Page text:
Diabetic patients need to measure their blood sugar level by drawing blood before and after a meal. It is easy to develop complications due to diabetes. Recently, a research team from Pohang University of Science and Technology (POSTECH) developed technology that allows diagnosis of diabetes and treatment of diabetic retinopathy just by wearing smart light-emitting diode (LED) contact lens. With this technology, it the researchers hope to develop wearable diagnostic and therapeutic devices for diabetes.
Prof. Sei Kwang Hahn and his research team, including PhD student Geon-Hui Lee, invented a smart photonic contact lens and a wearable medical device that can diagnose diabetes and treat diabetic retinopathy. Their new research results on photonic diagnosis and photonic therapy of diabetes are published online in the journal Nature Reviews Materials in collaboration with a research group led by Zhenan Bao from department of chemical engineering at Stanford University and David Myung from Stanford Medicine Ophthalmology.
The research team successfully developed a smart contact lens with integrated micro LED and photodetector that can measure glucose concentration in the conjunctival blood vessels by analyzing the NIR light. With this development, they succeeded in diabetic diagnosis.
They put their new smart LED contact lenses on rabbits’ eyes with diabetic retinopathy disease and irradiated light repeatedly for a month. As a result, they confirmed that there was significant reduction of angiogenesis (production of new blood vessels) in the retina and verified clinical feasibility of the smart LED contact lens for the diabetic retinopathy therapy. This newly developed device will not only let diabetic patients monitor their blood-sugar level in real time, but it will also enable medical treatment for retinopathy caused by diabetic complications.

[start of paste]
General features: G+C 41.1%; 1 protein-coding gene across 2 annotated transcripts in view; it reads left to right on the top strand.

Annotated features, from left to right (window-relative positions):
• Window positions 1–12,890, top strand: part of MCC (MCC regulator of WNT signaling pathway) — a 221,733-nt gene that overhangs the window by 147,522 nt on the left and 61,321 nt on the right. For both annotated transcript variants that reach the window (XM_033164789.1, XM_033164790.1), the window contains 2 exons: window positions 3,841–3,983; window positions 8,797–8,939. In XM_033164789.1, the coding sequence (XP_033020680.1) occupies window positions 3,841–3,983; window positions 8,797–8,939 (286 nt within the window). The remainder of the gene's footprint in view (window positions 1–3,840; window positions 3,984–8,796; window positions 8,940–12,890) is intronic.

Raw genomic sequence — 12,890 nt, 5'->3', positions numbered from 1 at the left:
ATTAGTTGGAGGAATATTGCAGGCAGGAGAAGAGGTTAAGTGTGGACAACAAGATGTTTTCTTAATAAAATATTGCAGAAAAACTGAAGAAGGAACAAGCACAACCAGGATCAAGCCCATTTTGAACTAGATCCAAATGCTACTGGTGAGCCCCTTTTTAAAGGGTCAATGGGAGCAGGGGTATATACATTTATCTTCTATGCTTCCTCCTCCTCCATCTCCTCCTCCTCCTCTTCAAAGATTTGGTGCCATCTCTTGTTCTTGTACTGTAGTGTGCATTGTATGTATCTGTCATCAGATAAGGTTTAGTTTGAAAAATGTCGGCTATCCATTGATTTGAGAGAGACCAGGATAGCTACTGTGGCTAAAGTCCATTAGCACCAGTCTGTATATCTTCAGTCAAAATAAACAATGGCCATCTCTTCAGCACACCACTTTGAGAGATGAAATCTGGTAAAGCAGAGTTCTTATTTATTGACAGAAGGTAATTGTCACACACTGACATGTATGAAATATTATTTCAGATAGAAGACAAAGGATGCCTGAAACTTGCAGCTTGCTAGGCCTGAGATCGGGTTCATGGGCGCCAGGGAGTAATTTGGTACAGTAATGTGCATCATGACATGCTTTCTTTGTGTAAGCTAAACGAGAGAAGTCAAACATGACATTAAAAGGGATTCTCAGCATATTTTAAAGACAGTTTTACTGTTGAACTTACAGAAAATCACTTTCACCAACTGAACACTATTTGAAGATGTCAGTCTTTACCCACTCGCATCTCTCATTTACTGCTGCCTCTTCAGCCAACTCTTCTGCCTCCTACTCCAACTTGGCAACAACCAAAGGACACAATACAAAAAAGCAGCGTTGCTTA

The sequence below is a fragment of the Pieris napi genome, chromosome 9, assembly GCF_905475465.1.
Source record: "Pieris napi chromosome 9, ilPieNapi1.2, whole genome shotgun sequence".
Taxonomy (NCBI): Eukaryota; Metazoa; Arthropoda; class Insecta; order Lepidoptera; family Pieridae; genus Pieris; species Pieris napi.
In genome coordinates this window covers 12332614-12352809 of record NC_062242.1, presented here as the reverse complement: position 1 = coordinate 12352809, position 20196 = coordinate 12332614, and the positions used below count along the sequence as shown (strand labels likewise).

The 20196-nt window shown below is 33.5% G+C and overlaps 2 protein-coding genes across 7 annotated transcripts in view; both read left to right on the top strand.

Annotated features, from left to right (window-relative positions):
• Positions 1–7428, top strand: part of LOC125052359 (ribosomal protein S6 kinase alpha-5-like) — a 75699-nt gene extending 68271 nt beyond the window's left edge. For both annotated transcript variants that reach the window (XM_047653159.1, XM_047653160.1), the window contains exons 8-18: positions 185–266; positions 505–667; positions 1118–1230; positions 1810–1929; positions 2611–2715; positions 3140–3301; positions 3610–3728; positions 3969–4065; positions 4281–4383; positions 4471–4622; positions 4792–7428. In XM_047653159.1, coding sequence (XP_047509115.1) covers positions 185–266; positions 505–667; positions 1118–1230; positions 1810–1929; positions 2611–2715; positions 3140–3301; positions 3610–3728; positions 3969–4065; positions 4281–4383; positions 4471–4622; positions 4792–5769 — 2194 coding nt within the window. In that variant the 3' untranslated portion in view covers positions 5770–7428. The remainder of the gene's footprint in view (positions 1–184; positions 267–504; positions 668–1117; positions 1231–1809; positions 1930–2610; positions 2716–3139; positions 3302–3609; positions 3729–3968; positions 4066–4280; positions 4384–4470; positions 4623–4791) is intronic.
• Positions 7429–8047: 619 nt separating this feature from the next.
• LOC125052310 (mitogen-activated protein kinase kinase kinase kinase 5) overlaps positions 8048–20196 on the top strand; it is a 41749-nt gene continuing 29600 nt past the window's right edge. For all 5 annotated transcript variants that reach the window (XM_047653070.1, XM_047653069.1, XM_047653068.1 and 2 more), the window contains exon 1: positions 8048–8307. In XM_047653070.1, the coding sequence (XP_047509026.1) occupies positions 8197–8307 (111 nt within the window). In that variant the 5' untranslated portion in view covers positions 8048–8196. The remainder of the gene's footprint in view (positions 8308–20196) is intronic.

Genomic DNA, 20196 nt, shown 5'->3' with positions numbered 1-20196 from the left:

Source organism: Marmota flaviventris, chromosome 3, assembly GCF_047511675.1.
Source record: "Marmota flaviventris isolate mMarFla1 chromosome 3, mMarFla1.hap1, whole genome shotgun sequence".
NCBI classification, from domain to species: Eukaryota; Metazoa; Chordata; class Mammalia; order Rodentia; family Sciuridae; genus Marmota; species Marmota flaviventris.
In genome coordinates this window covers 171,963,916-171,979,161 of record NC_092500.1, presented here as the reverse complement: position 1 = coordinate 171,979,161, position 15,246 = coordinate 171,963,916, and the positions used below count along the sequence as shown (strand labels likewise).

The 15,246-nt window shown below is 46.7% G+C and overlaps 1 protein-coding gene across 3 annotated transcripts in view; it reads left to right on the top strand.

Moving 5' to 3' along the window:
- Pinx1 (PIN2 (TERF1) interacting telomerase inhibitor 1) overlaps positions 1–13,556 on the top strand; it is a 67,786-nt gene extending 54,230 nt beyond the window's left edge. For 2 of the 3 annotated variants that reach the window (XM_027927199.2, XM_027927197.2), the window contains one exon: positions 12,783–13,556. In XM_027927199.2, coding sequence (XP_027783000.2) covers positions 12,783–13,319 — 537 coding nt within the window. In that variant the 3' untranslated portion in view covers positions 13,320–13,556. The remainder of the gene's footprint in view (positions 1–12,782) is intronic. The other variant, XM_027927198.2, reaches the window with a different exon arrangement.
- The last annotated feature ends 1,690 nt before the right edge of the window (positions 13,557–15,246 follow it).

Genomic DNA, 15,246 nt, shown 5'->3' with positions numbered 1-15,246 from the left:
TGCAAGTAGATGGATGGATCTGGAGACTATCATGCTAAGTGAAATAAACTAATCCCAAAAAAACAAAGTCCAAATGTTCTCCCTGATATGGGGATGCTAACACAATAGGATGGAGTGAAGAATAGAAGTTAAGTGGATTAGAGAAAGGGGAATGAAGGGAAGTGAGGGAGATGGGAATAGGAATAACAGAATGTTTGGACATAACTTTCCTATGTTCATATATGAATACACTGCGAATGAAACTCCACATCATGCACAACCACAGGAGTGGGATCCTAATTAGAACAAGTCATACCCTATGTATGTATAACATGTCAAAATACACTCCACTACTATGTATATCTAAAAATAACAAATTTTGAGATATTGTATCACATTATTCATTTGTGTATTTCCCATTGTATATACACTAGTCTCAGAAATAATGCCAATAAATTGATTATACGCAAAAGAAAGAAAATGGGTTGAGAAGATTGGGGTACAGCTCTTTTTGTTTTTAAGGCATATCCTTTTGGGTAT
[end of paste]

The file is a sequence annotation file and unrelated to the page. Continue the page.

Additionally, Hahn and his research team have begun developing a smart contact lens that can diagnose diabetes by analyzing the glucose concentration in tears and can deliver drugs to treat diabetic retinopathy. Preliminary clinical tests for the developers are expected to be done in the first half of this year
On the basis of these results, they also developed a smart wearable medical device that can perform highly sensitive analysis on the glucose concentration in sweat and verified that it could be clinically feasible for diabetic diagnosis. Also, with PHI Biomed company, they developed a Bluetooth system that can send data wirelessly, allowing patients to check their diabetic diagnosis results on their mobile phones.
“We developed a smart LED contact lens that can diagnose diabetes and treat diabetic retinopathy with light for the first time in the world,” says Hahn. We are planning to commercialize these smart contact lenses and smart wearable medical devices in collaboration with Stanford Medicine.”
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